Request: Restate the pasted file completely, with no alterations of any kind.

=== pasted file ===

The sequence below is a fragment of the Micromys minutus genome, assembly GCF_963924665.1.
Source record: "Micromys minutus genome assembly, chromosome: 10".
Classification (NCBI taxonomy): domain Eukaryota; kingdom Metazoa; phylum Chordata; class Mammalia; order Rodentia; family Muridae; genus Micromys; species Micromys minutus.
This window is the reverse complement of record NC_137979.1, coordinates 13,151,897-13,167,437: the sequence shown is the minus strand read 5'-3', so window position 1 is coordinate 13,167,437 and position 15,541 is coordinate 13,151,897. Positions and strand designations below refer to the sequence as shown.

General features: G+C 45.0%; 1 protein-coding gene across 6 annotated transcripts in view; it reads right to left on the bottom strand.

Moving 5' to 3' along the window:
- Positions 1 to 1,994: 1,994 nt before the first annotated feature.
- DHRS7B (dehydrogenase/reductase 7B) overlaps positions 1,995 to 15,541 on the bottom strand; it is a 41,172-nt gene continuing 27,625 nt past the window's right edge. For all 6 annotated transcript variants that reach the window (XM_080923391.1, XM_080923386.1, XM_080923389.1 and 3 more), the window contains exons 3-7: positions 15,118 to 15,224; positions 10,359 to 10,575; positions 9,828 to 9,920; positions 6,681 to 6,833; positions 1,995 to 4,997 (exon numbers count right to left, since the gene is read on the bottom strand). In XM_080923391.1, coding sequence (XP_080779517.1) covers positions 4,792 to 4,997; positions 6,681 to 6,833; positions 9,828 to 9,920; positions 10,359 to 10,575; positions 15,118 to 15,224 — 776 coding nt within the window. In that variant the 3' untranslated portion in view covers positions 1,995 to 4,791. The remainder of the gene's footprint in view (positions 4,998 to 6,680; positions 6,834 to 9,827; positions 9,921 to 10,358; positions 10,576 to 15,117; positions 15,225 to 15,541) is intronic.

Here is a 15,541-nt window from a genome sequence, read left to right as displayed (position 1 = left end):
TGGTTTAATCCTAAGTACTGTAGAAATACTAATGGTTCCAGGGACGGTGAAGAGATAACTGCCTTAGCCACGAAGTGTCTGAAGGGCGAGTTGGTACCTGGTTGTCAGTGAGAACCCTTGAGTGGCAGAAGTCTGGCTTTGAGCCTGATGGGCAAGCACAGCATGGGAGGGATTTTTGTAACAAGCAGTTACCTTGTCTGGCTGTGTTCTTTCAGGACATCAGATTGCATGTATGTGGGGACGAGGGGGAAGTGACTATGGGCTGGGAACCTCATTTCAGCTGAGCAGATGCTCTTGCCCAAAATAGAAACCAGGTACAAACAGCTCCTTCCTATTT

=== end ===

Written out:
The sequence below is a fragment of the Micromys minutus genome, assembly GCF_963924665.1.
Source record: "Micromys minutus genome assembly, chromosome: 10".
Classification (NCBI taxonomy): domain Eukaryota; kingdom Metazoa; phylum Chordata; class Mammalia; order Rodentia; family Muridae; genus Micromys; species Micromys minutus.
This window is the reverse complement of record NC_137979.1, coordinates 13,151,897-13,167,437: the sequence shown is the minus strand read 5'-3', so window position 1 is coordinate 13,167,437 and position 15,541 is coordinate 13,151,897. Positions and strand designations below refer to the sequence as shown.

General features: G+C 45.0%; 1 protein-coding gene across 6 annotated transcripts in view; it reads right to left on the bottom strand.

Moving 5' to 3' along the window:
- Positions 1 to 1,994: 1,994 nt before the first annotated feature.
- DHRS7B (dehydrogenase/reductase 7B) overlaps positions 1,995 to 15,541 on the bottom strand; it is a 41,172-nt gene continuing 27,625 nt past the window's right edge. For all 6 annotated transcript variants that reach the window (XM_080923391.1, XM_080923386.1, XM_080923389.1 and 3 more), the window contains exons 3-7: positions 15,118 to 15,224; positions 10,359 to 10,575; positions 9,828 to 9,920; positions 6,681 to 6,833; positions 1,995 to 4,997 (exon numbers count right to left, since the gene is read on the bottom strand). In XM_080923391.1, coding sequence (XP_080779517.1) covers positions 4,792 to 4,997; positions 6,681 to 6,833; positions 9,828 to 9,920; positions 10,359 to 10,575; positions 15,118 to 15,224 — 776 coding nt within the window. In that variant the 3' untranslated portion in view covers positions 1,995 to 4,791. The remainder of the gene's footprint in view (positions 4,998 to 6,680; positions 6,834 to 9,827; positions 9,921 to 10,358; positions 10,576 to 15,117; positions 15,225 to 15,541) is intronic.

Here is a 15,541-nt window from a genome sequence, read left to right as displayed (position 1 = left end):
TGGTTTAATCCTAAGTACTGTAGAAATACTAATGGTTCCAGGGACGGTGAAGAGATAACTGCCTTAGCCACGAAGTGTCTGAAGGGCGAGTTGGTACCTGGTTGTCAGTGAGAACCCTTGAGTGGCAGAAGTCTGGCTTTGAGCCTGATGGGCAAGCACAGCATGGGAGGGATTTTTGTAACAAGCAGTTACCTTGTCTGGCTGTGTTCTTTCAGGACATCAGATTGCATGTATGTGGGGACGAGGGGGAAGTGACTATGGGCTGGGAACCTCATTTCAGCTGAGCAGATGCTCTTGCCCAAAATAGAAACCAGGTACAAACAGCTCCTTCCTATTT